With a concentration exclusively on employment and labor law, we provide our multi-national clients with a variety of effective strategies and solutions. It’s that specialization that allows us to represent companies all over the world.
Your people and employment law challenges cross borders, times zones and cultures. And so do our solutions. We bring global thinking and experience to your workforce issues—wherever business takes you.
At Littler, diversity is not an option. How can we advise you on employment issues unless our workforce reflects yours? Diverse points of view, diverse backgrounds and
diverse values make us all stronger.
Working together isn’t just another way to discover the best solutions for our clients’ employment and labor law needs, it’s the only way we know.
At Littler, we take the time to learn about your company because exceptional client service starts with understanding your business.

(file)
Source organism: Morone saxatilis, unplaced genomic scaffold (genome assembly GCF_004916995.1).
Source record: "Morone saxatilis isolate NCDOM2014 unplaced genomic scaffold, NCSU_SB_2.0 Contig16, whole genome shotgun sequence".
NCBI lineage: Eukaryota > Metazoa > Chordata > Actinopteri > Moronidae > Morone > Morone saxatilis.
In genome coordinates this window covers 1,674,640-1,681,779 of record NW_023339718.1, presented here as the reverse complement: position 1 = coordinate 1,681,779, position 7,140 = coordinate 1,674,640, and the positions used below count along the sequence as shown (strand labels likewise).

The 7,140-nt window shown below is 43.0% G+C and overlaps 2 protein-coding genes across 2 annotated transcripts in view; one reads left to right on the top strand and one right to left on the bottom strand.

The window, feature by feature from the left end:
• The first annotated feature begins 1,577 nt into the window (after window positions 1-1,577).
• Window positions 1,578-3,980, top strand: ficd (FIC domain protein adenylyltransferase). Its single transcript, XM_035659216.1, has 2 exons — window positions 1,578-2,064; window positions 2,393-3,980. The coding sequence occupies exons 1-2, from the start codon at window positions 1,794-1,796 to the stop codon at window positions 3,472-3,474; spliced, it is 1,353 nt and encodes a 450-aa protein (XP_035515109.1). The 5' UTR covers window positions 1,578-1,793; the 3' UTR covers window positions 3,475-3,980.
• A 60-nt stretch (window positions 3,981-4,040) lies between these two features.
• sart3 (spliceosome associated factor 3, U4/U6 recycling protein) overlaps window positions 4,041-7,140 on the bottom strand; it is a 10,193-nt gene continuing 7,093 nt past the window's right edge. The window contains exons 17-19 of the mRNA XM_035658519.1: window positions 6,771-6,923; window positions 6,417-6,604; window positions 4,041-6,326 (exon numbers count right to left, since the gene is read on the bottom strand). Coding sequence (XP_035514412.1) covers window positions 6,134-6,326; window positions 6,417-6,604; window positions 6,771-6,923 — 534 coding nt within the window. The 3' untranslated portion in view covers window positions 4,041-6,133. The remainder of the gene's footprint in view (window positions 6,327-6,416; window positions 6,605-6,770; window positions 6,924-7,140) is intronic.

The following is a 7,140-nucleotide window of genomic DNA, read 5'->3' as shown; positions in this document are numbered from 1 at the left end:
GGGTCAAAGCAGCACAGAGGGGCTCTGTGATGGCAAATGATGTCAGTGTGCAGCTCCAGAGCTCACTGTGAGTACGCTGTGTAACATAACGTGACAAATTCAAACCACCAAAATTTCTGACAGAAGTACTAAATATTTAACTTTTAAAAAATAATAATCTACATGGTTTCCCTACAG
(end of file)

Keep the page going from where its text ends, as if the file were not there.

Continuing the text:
We developed the award-winning Littler CaseSmart® platform, an innovative, streamlined solution that offers immediate cost benefits in managing employment charges and single plaintiff litigation while increasing quality and consistency.
On March 13, 2017, Brazil's President Michel Temer signed into law new regulations concerning the payment, distribution, tax withholdings, and reporting of tips, whether voluntarily given by customers or charged by employers as a service fee.
Employers that sponsor an employee retirement plan in Puerto Rico must review plan amendments and/or restatements adopted during 2016 to determine whether they need to submit their plan documents to the Puerto Rico Treasury for qualification.
On March 21, 2017, the Supreme Court affirmed that Lafe Solomon, who was appointed by former President Obama to serve as acting general counsel to the NLRB, was prohibited from continuing to serve in that role following his formal nomination.
State and local laws protect individuals from discrimination in employment on the basis of gender identity. Many jurisdictions—including 20 states, the District of Columbia, and more than 200 cities and counties nationwide—prohibit discrimination.